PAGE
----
Fight like a man

For nearly 80 years, it was dismissed as a folktale. A budding journalist in a male-dominated field, Dorothy Lawrence was nineteen years old, British, and the year was 1915. The way to break through the glass ceiling, she had decided, would be to cover the war, and the only way to do that was to get close to it. The only way she could do that, the young woman reckoned, was to pose as a soldier.

The story was uncovered when Britisher Richard Bennett began a family history project and spoke to his grandfather, who had given Dorothy a soldier's uniform to help her pass. Thus outfitted -- and with padding on her back and her breasts taped down -- she rode a bicycle to within 400 yards of the front lines, where she had gotten a job with a mine-laying company. She was constantly under fire, wracked by fears that she would be found out, and slept in an abandoned, unheated cottage in a nearby forest. After 10 days, suffering from chills and rheumatism, she turned herself in to the commanding sergeant rather than risk being discovered in the army hospital. She was promptly arrested and interrogated.

At first they thought she was a "camp follower" -- a prostitute. When they discovered her true ambitions, the story was suppressed, for fear it would encourage other women to try the same thing. She swore she wouldn't write about her experiences, and when she did finally send a story to be published, it was censored by the Ministry of Defense. Her story ends sadly, incarcerated in a mental hospital some years later, where she would spend the rest of her life.

She was the only Englishwoman to experience combat in World War I -- so why haven't more people heard of her?

Bleat Along to Classic Holiday Tunes With This Goat Christmas Album

Feeling a little Grinchy this month? The Sweden branch of ActionAid, an international charity dedicated to fighting global poverty, wants to goat—errr ... goad—you into the Christmas spirit with their animal-focused holiday album: All I Want for Christmas is a Goat.

Fittingly, it features the shriek-filled vocal stylings of a group of festive farm animals bleating out classics like “Jingle Bells,” “Rudolph the Red-Nosed Reindeer,” and “O Come All Ye Faithful.” The recording may sound like a silly novelty release, but there's a serious cause behind it: It’s intended to remind listeners how the animals benefit impoverished communities. Goats can live in arid nations that are too dry for farming, and they provide their owners with milk and wool. In fact, the only thing they can't seem to do is, well, sing. 

You can purchase All I Want for Christmas is a Goat on iTunes and Spotify, or listen to a few songs from its eight-track selection below.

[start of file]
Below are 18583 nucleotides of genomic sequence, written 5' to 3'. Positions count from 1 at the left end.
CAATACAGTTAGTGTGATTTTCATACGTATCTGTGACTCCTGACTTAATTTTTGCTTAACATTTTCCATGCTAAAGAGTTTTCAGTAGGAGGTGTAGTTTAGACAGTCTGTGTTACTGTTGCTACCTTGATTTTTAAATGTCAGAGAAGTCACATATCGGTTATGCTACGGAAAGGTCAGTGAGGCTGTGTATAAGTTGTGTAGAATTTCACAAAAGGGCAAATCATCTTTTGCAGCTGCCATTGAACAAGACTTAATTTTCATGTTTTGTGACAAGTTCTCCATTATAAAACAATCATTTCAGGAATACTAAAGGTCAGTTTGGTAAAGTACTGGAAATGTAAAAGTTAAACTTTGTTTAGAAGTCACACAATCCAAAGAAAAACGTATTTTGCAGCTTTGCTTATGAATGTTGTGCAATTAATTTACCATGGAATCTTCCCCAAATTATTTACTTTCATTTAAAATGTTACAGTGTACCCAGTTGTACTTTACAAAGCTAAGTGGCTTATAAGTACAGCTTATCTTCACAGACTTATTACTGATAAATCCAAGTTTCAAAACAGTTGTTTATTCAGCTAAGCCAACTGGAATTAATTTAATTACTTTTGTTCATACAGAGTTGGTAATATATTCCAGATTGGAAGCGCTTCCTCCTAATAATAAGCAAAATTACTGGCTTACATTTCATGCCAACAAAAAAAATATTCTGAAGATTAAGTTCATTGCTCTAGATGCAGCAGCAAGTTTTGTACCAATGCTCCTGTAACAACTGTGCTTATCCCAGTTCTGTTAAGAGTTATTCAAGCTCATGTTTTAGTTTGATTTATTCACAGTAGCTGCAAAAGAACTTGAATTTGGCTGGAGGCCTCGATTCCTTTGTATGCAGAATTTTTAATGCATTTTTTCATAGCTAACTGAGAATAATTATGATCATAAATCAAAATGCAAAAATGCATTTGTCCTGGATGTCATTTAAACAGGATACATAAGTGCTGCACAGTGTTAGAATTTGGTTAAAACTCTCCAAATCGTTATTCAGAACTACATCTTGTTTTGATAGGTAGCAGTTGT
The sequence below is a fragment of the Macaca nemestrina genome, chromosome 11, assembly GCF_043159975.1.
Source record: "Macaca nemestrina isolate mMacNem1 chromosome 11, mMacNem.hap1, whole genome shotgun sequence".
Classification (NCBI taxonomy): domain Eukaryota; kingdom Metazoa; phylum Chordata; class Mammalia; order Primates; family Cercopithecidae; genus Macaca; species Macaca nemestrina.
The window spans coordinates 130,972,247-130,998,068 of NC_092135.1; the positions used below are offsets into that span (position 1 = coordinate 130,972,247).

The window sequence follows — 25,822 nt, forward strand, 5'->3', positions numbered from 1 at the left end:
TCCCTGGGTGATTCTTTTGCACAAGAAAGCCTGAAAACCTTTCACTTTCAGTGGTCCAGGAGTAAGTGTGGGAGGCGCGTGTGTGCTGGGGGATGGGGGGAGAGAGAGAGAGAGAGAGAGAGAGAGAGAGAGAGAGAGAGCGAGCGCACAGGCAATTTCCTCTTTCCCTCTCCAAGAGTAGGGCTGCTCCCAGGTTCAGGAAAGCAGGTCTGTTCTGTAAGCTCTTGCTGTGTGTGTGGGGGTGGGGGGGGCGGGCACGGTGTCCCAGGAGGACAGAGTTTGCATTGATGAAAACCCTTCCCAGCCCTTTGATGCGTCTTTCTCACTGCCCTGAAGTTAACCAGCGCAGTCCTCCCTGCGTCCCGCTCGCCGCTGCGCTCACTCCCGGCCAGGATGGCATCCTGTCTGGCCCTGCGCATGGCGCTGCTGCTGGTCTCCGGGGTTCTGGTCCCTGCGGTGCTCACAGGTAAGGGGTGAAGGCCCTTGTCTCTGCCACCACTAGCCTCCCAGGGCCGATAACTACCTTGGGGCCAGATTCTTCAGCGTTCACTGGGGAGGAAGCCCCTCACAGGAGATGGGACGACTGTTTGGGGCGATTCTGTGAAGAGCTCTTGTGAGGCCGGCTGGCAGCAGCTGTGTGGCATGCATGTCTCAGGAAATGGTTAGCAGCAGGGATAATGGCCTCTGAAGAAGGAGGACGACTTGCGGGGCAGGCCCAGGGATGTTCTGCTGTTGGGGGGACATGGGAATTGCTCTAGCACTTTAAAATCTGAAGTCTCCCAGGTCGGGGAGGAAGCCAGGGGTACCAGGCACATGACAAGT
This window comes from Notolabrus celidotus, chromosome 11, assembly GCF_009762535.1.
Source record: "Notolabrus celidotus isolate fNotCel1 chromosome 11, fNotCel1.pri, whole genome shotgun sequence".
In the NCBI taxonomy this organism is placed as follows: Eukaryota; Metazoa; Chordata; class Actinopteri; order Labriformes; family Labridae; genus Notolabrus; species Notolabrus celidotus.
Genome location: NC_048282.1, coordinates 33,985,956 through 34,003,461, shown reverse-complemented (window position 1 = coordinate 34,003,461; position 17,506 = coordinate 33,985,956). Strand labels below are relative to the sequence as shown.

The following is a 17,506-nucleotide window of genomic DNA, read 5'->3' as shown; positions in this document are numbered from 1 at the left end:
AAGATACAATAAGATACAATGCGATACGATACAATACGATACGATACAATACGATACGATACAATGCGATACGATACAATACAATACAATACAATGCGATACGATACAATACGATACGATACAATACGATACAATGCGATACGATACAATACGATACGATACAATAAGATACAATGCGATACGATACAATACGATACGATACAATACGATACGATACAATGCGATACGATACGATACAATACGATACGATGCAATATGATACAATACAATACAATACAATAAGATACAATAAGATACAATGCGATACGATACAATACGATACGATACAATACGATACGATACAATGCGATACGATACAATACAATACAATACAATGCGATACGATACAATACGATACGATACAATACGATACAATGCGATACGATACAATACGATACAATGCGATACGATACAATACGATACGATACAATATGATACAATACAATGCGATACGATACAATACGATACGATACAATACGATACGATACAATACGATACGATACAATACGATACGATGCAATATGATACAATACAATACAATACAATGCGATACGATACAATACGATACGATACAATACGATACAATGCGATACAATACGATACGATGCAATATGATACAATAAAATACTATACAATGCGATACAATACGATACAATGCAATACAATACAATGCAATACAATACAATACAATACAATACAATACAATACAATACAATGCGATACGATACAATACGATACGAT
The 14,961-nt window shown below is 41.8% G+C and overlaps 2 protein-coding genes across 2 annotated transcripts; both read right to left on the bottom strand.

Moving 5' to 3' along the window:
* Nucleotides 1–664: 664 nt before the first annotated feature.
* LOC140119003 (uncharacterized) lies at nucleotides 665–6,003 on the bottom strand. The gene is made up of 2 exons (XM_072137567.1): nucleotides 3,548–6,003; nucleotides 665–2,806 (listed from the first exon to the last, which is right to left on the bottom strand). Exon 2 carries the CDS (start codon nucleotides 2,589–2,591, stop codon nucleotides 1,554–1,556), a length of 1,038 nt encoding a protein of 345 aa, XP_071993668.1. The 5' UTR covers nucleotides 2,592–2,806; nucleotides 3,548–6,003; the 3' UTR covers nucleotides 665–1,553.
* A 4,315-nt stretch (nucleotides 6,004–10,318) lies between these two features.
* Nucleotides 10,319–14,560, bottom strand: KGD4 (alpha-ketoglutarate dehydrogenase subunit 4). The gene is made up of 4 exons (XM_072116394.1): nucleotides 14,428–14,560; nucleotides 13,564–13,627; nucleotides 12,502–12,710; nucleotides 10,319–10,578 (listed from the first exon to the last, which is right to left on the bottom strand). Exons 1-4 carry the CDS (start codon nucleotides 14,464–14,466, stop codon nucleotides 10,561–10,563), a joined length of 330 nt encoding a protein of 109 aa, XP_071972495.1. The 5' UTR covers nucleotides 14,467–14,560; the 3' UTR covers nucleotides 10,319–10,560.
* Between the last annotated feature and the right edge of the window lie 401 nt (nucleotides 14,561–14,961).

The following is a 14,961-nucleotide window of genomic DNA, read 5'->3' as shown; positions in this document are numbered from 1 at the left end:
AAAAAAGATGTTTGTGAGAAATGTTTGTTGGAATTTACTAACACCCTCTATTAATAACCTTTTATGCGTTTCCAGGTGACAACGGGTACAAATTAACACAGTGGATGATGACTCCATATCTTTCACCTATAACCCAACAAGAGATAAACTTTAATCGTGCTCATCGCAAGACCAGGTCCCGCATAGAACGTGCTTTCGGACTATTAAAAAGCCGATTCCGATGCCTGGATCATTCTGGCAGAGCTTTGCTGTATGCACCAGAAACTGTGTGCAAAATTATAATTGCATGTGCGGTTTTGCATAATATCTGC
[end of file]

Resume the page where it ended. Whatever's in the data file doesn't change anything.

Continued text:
What Are the 12 Days of Christmas?

Everyone knows to expect a partridge in a pear tree from your true love on the first day of Christmas ... But when is the first day of Christmas?

You'd think that the 12 days of Christmas would lead up to the big day—that's how countdowns work, as any year-end list would illustrate—but in Western Christianity, "Christmas" actually begins on December 25th and ends on January 5th. According to liturgy, the 12 days signify the time in between the birth of Christ and the night before Epiphany, which is the day the Magi visited bearing gifts. This is also called "Twelfth Night." (Epiphany is marked in most Western Christian traditions as happening on January 6th, and in some countries, the 12 days begin on December 26th.)

As for the ubiquitous song, it is said to be French in origin and was first printed in England in 1780. Rumors spread that it was a coded guide for Catholics who had to study their faith in secret in 16th-century England when Catholicism was against the law. According to the Christian Resource Institute, the legend is that "The 'true love' mentioned in the song is not an earthly suitor, but refers to God Himself. The 'me' who receives the presents refers to every baptized person who is part of the Christian Faith. Each of the 'days' represents some aspect of the Christian Faith that was important for children to learn."

In debunking that story, Snopes excerpted a 1998 email that lists what each object in the song supposedly symbolizes:

2 Turtle Doves = the Old and New Testaments
3 French Hens = Faith, Hope and Charity, the Theological Virtues
4 Calling Birds = the Four Gospels and/or the Four Evangelists
5 Golden Rings = the first Five Books of the Old Testament, the "Pentateuch", which gives the history of man's fall from grace.
6 Geese A-laying = the six days of creation
7 Swans A-swimming = the seven gifts of the Holy Spirit, the seven sacraments
8 Maids A-milking = the eight beatitudes
9 Ladies Dancing = the nine Fruits of the Holy Spirit
10 Lords A-leaping = the ten commandments
11 Pipers Piping = the eleven faithful apostles
12 Drummers Drumming = the twelve points of doctrine in the Apostle's Creed

There is pretty much no historical evidence pointing to the song's secret history, although the arguments for the legend are compelling. In all likelihood, the song's "code" was invented retroactively.

Hidden meaning or not, one thing is definitely certain: You have "The Twelve Days of Christmas" stuck in your head right now.


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